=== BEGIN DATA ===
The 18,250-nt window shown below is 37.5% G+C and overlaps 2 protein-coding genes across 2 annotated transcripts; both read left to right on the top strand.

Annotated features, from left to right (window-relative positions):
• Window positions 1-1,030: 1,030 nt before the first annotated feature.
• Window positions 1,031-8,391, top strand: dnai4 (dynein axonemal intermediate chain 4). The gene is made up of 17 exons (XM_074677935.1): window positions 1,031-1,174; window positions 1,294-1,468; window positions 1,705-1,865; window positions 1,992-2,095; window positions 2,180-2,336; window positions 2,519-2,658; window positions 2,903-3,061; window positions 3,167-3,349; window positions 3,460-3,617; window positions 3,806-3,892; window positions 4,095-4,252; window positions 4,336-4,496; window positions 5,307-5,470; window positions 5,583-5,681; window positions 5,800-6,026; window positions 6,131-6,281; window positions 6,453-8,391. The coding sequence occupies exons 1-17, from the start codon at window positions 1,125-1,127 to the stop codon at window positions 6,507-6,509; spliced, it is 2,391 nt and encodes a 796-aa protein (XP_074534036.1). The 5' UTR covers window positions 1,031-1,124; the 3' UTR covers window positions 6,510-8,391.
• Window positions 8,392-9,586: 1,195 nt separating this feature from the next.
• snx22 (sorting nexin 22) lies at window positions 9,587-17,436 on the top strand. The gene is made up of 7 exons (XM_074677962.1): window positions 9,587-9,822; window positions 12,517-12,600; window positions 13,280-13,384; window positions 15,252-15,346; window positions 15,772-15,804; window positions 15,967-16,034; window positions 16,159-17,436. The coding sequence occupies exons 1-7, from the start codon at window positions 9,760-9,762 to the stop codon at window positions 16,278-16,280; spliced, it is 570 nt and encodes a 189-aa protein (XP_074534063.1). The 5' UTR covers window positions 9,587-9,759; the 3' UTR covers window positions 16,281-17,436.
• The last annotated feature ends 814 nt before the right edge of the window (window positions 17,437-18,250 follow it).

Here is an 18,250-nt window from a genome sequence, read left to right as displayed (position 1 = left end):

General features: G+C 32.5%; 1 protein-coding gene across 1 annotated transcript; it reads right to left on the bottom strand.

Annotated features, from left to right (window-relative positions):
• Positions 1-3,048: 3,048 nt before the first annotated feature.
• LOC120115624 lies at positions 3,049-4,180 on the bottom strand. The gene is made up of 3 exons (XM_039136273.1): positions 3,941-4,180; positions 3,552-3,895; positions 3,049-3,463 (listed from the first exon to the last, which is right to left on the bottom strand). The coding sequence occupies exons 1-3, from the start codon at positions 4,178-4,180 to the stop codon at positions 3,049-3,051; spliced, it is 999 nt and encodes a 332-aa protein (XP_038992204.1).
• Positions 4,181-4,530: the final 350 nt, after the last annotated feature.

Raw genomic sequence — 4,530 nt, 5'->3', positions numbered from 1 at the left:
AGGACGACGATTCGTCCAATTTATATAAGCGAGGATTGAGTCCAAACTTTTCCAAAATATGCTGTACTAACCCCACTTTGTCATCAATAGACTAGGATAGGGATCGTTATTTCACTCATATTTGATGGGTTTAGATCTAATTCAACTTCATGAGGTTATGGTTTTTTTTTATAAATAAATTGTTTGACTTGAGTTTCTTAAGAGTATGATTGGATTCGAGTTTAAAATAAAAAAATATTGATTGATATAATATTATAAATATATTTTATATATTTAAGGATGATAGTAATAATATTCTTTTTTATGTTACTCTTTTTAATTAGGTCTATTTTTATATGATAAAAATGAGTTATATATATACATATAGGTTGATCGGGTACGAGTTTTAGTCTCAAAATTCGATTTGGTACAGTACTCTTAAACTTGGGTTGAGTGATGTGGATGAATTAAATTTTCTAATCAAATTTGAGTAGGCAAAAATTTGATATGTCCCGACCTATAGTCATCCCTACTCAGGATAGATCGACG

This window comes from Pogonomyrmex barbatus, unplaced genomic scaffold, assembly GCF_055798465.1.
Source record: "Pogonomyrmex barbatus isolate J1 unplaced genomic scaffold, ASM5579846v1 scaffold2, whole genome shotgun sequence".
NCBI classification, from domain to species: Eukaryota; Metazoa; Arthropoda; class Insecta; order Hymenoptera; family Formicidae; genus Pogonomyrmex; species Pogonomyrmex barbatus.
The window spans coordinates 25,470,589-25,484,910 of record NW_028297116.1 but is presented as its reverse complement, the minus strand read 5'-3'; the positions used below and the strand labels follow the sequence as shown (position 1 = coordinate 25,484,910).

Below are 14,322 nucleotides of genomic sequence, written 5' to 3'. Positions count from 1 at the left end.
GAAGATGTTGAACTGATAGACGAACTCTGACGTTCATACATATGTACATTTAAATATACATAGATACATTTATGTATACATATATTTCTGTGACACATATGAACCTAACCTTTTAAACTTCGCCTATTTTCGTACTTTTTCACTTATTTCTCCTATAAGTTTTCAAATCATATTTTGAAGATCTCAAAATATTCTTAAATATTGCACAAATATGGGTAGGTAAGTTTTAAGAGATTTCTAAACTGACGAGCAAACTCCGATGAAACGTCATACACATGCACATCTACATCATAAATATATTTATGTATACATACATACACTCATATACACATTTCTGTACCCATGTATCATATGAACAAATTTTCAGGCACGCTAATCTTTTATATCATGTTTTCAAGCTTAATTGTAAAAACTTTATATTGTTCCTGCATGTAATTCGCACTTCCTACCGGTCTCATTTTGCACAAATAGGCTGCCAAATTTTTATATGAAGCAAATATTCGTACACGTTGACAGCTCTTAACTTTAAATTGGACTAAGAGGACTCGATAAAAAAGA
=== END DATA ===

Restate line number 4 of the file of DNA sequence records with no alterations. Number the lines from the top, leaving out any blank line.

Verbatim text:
• Window positions 1,031-8,391, top strand: dnai4 (dynein axonemal intermediate chain 4). The gene is made up of 17 exons (XM_074677935.1): window positions 1,031-1,174; window positions 1,294-1,468; window positions 1,705-1,865; window positions 1,992-2,095; window positions 2,180-2,336; window positions 2,519-2,658; window positions 2,903-3,061; window positions 3,167-3,349; window positions 3,460-3,617; window positions 3,806-3,892; window positions 4,095-4,252; window positions 4,336-4,496; window positions 5,307-5,470; window positions 5,583-5,681; window positions 5,800-6,026; window positions 6,131-6,281; window positions 6,453-8,391. The coding sequence occupies exons 1-17, from the start codon at window positions 1,125-1,127 to the stop codon at window positions 6,507-6,509; spliced, it is 2,391 nt and encodes a 796-aa protein (XP_074534036.1). The 5' UTR covers window positions 1,031-1,124; the 3' UTR covers window positions 6,510-8,391.